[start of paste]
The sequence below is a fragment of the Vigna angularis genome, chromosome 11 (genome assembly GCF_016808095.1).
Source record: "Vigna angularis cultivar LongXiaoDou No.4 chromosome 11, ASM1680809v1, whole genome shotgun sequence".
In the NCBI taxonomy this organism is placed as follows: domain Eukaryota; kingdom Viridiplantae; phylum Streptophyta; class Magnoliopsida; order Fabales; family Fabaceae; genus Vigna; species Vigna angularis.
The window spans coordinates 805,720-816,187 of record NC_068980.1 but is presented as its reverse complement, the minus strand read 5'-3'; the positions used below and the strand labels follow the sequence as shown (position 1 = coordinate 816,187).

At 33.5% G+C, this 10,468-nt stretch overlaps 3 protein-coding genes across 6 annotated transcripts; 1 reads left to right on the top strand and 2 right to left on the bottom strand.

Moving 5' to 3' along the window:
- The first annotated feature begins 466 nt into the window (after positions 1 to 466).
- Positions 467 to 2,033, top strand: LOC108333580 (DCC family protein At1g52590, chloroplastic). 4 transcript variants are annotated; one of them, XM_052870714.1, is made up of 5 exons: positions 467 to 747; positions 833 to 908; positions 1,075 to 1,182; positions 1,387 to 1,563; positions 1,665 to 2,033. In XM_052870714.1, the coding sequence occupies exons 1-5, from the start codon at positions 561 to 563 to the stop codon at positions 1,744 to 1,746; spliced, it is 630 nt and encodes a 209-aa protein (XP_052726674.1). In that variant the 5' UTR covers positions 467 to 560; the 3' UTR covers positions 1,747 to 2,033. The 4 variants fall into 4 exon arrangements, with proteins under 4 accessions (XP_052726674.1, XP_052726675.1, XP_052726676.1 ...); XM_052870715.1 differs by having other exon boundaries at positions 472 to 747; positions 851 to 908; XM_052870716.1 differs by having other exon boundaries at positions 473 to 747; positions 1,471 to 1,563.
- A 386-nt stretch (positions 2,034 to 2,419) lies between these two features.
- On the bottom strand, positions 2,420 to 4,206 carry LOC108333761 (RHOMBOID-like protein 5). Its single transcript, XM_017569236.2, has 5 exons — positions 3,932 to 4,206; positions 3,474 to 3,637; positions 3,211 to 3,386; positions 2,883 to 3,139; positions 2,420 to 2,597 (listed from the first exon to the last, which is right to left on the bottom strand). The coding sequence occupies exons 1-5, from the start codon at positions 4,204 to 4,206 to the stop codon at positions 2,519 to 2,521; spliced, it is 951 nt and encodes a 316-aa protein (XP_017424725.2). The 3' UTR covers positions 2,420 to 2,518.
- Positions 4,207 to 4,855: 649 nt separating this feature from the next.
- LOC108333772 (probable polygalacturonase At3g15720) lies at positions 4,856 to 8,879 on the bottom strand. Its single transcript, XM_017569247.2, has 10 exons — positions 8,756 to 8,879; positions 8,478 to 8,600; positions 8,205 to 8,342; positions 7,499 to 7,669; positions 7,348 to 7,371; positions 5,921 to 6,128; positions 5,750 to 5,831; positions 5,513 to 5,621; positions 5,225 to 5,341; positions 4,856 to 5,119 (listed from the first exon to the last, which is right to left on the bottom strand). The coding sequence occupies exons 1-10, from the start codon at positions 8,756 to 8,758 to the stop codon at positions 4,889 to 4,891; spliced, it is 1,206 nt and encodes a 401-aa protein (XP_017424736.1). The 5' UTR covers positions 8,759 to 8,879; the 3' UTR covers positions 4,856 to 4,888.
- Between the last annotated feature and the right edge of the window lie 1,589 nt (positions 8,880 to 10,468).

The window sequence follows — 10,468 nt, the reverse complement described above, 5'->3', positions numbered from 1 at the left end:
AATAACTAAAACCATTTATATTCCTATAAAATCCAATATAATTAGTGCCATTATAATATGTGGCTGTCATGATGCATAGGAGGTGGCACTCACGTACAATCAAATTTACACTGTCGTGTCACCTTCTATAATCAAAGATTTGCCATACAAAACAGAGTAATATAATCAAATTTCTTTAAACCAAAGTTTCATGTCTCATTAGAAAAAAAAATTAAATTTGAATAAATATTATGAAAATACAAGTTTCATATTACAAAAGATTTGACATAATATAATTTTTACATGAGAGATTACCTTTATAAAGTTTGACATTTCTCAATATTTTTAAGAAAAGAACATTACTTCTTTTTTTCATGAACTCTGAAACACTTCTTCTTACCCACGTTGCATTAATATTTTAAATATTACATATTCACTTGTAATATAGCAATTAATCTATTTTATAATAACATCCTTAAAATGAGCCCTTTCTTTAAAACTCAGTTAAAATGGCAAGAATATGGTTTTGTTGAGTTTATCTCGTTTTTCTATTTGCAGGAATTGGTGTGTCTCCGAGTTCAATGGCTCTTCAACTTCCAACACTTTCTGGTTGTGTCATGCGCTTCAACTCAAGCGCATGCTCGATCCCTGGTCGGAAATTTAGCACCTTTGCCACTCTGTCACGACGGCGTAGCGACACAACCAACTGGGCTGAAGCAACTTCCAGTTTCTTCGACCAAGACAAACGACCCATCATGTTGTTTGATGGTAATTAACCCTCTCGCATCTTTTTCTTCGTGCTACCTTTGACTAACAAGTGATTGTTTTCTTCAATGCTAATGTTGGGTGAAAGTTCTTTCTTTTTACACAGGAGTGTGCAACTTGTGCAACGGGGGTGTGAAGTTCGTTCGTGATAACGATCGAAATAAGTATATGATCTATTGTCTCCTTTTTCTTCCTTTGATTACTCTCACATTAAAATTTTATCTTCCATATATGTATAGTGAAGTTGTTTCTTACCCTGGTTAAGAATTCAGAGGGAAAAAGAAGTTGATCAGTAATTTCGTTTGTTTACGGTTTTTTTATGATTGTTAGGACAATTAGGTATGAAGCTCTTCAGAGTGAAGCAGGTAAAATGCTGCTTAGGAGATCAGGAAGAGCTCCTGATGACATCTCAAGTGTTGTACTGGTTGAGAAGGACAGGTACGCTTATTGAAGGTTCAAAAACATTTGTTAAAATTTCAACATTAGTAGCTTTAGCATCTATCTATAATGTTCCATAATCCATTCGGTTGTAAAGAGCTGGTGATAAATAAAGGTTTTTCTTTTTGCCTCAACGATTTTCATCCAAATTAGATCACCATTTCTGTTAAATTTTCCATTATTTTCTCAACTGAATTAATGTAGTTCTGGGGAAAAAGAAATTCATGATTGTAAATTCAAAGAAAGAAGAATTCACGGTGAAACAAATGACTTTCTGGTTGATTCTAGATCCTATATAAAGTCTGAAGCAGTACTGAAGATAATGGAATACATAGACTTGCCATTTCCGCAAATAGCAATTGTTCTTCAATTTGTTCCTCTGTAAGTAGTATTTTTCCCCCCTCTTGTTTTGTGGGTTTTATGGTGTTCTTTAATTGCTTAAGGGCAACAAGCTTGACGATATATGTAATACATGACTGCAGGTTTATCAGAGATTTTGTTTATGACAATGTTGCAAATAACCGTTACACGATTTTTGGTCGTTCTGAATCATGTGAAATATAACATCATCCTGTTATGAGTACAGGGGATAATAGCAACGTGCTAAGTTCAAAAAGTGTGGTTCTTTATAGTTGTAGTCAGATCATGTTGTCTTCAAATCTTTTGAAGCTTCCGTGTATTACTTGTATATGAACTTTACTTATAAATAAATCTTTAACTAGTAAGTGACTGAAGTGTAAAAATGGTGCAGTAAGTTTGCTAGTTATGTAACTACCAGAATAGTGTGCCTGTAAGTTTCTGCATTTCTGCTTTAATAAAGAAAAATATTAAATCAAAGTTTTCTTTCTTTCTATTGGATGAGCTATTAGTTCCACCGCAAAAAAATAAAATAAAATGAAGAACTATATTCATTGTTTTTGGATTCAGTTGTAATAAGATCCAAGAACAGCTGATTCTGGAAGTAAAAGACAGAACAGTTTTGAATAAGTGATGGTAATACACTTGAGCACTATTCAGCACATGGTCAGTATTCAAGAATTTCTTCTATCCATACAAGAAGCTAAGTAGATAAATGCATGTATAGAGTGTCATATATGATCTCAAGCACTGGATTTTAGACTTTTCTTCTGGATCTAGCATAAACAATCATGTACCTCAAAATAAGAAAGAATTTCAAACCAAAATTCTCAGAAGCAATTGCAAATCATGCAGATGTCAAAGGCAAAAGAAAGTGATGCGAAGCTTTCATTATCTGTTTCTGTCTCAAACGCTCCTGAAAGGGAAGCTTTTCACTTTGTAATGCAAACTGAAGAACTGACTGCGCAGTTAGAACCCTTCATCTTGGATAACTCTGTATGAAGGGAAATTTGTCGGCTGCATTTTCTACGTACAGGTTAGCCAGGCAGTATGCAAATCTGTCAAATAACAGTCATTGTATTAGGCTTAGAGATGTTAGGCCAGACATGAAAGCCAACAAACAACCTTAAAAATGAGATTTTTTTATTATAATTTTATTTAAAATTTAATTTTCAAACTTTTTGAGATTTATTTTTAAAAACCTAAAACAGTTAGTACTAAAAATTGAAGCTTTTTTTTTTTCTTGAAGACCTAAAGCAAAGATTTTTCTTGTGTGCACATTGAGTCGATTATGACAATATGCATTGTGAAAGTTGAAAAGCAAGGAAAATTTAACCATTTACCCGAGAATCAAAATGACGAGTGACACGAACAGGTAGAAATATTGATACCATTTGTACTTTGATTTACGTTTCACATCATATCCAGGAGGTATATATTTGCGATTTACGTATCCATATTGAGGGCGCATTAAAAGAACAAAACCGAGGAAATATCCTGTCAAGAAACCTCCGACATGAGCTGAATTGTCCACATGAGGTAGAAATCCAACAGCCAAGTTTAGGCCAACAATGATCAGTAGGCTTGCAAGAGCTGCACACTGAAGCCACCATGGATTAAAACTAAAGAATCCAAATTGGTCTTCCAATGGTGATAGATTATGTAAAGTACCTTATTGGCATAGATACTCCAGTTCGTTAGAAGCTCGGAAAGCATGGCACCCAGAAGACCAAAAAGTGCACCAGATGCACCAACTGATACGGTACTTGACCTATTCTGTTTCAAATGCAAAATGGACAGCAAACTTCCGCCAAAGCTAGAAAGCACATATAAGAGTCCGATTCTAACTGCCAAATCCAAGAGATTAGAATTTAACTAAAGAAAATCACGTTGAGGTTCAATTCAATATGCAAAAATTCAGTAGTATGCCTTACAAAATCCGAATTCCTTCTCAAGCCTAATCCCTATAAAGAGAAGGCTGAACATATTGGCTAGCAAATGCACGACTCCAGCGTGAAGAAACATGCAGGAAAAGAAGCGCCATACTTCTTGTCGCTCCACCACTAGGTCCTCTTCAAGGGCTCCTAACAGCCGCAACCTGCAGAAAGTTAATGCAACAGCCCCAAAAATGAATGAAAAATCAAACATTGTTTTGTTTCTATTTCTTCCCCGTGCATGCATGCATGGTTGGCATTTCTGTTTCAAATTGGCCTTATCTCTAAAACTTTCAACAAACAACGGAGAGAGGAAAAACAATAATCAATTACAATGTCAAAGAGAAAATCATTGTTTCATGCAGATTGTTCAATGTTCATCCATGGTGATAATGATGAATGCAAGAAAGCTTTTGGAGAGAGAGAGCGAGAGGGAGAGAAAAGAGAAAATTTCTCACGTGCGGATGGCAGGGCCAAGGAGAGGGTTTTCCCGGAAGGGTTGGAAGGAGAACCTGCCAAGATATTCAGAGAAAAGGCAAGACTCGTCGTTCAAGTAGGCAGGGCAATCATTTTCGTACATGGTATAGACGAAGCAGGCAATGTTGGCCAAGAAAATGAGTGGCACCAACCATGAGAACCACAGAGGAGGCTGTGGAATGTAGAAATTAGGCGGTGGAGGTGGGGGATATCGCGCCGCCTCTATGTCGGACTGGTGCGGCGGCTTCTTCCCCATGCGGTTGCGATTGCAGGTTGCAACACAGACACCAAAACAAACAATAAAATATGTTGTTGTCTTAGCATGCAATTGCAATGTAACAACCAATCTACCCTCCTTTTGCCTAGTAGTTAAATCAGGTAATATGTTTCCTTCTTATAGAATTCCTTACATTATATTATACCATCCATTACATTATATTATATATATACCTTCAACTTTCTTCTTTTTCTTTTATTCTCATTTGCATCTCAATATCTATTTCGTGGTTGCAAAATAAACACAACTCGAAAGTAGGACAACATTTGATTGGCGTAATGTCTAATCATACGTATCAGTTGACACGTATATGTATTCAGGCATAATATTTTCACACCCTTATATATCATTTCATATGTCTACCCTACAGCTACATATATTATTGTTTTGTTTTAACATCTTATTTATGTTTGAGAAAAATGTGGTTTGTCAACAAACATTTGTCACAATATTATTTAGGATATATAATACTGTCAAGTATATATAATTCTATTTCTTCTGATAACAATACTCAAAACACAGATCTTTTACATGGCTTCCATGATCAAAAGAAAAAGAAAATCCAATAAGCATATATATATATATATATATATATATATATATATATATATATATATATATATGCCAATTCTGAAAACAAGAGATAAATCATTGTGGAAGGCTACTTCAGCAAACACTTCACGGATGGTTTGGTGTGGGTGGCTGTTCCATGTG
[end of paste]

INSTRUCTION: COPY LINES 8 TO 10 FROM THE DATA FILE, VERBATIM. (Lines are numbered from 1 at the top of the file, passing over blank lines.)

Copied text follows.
- Positions 467 to 2,033, top strand: LOC108333580 (DCC family protein At1g52590, chloroplastic). 4 transcript variants are annotated; one of them, XM_052870714.1, is made up of 5 exons: positions 467 to 747; positions 833 to 908; positions 1,075 to 1,182; positions 1,387 to 1,563; positions 1,665 to 2,033. In XM_052870714.1, the coding sequence occupies exons 1-5, from the start codon at positions 561 to 563 to the stop codon at positions 1,744 to 1,746; spliced, it is 630 nt and encodes a 209-aa protein (XP_052726674.1). In that variant the 5' UTR covers positions 467 to 560; the 3' UTR covers positions 1,747 to 2,033. The 4 variants fall into 4 exon arrangements, with proteins under 4 accessions (XP_052726674.1, XP_052726675.1, XP_052726676.1 ...); XM_052870715.1 differs by having other exon boundaries at positions 472 to 747; positions 851 to 908; XM_052870716.1 differs by having other exon boundaries at positions 473 to 747; positions 1,471 to 1,563.
- A 386-nt stretch (positions 2,034 to 2,419) lies between these two features.
- On the bottom strand, positions 2,420 to 4,206 carry LOC108333761 (RHOMBOID-like protein 5). Its single transcript, XM_017569236.2, has 5 exons — positions 3,932 to 4,206; positions 3,474 to 3,637; positions 3,211 to 3,386; positions 2,883 to 3,139; positions 2,420 to 2,597 (listed from the first exon to the last, which is right to left on the bottom strand). The coding sequence occupies exons 1-5, from the start codon at positions 4,204 to 4,206 to the stop codon at positions 2,519 to 2,521; spliced, it is 951 nt and encodes a 316-aa protein (XP_017424725.2). The 3' UTR covers positions 2,420 to 2,518.